Peter Straub (1943-2022) was one of the greatest writers of our generation.
Known primarily as a horror writer due to his collaborations with Stephen King (“The talismanand “Black House”) and his bestselling books “Koko” and “Ghost Story”, he was also well known to those who read his work more deeply as a literary writer with a prose-rich style on par with great contemporaries such as John Irving, Margaret Atwood, Joyce Carol Oates , Philip Roth, and John Updike. And although his books and stories have dark elements (his Blue Rose trilogy – “Koko”, “Mystery” and “The Throat” revolved around a serial killer, but are not not supernatural), he was a poet at heart who strove to create literature against genre fiction on the fly, and in his best and most popular works he was able to achieve both.
Most remember him as a genre giant of the 70s and 80s, when a horror revival was emerging thanks to King, Clive Barker, VC Andrews, Robert McCammon, Anne Rice and others, he also wrote – and strove to write – work that could be classified more broadly. His early novels were neither genre nor horror (“Marriages” and “Under Venus”), and he was a fan of literary greats such as John Ashbery and Henry James.
During his lifetime, Straub wrote seventeen novels, several collections of short stories, and almost a dozen short stories. He collected a non-fiction book (“Sides”) and was the editor of two major anthologies (“Poe’s Children” and “American Fantastic Tales”). It won several Bram Stoker Awards, World Fantasy Awards, was a New York Times bestseller, and had several books and stories adapted for film.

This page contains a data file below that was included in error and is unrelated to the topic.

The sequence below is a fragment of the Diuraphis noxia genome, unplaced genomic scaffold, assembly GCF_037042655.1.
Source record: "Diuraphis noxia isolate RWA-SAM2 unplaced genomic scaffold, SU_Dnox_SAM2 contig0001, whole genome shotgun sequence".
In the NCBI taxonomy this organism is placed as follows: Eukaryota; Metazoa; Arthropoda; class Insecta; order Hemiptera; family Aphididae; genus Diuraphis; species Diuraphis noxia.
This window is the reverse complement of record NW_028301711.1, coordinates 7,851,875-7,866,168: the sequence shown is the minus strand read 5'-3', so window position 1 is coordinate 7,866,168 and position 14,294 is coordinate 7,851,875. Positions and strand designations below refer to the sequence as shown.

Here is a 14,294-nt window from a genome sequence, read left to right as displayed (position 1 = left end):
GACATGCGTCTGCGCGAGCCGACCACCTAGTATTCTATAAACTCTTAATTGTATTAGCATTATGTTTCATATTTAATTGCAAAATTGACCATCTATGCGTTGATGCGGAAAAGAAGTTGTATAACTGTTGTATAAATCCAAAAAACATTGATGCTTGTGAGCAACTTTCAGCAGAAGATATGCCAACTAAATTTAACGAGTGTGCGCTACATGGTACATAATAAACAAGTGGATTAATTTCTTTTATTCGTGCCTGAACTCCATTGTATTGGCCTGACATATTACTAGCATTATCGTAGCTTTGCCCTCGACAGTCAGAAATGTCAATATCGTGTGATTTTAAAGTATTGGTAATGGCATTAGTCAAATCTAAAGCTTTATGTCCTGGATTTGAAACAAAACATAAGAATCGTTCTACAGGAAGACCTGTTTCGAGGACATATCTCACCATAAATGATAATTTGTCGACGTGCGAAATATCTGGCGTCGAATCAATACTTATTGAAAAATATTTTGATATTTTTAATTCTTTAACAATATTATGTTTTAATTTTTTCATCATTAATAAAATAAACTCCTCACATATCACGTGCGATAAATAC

Outside of the best-selling “Ghost Story,” “Koko,” and his collaborations with King, Straub’s arguably most popular novels include “Shadowland,” “Floating Dragon,” and “A Dark Matter.” In addition to her own work, her daughter, novelist Emma Straub, wrote a book about her father’s declining health titled “Tomorrow at this time”. It premiered at number three on the New York Times bestseller list.
But more than a writer (in any classification or category), Straub was generous, kind, funny, supportive, gentle, genuine. He was a mentor to many, an inspiration to countless others, and embodied a greatness and warmth that will not easily, if ever, be replaced.
Today, the writing community mourns the passing of a legend in the field:
“Peter has saved my life, more than once, more than once, and I have never been able to repay him. A great author, a gentle, brilliant man. – Caitlin R. Kiernan
“A huge influence on me as a writer, and a kind and generous mentor.” –Dan Chaon
“Working with him has been one of the great joys of my creative life.” -Stephen King
“I wish I had written more about the work of Peter Straub and how much I enjoyed and was influenced by reading Shadowland at 19.” – Neil Gaman
“I remember the Ghost story that scared me.” –Joe Lansdale
“Peter Straub was a hero and I had the good fortune to know him over the past decade. The news of his passing is heartbreaking. –Paul Tremblay
“One of the kindest and most courteous people I have ever met.” –Benjamin Percy
“I owe a lot to Peter. It’s a dark day. –Laird Barron
“A terrific writer. I met him decades ago and was impressed by his kindness. –Alma Katsu
“It was Peter Straub, a few years after I started reading King, who taught me the finer details of the trade.” – Ronald Malefi
“One of the finest horror authors to ever work, one of the most admired and by far one of the kindest.” –Christophe Golden
“A genius writer who inspired me during my teenage years, a terrific storyteller and a witty man who could make you laugh in an instant.” – Thomas Old Heuvelt
“A wonderful writer and a generous human being.” –Brian Evenson
“Oh lord, Peter Straub. Another great guy and great friend is gone. – Ramsey Campbell
“His joy in my career and his total confidence in me is a buoy that I will cling to for the rest of my life.” -Emma Straub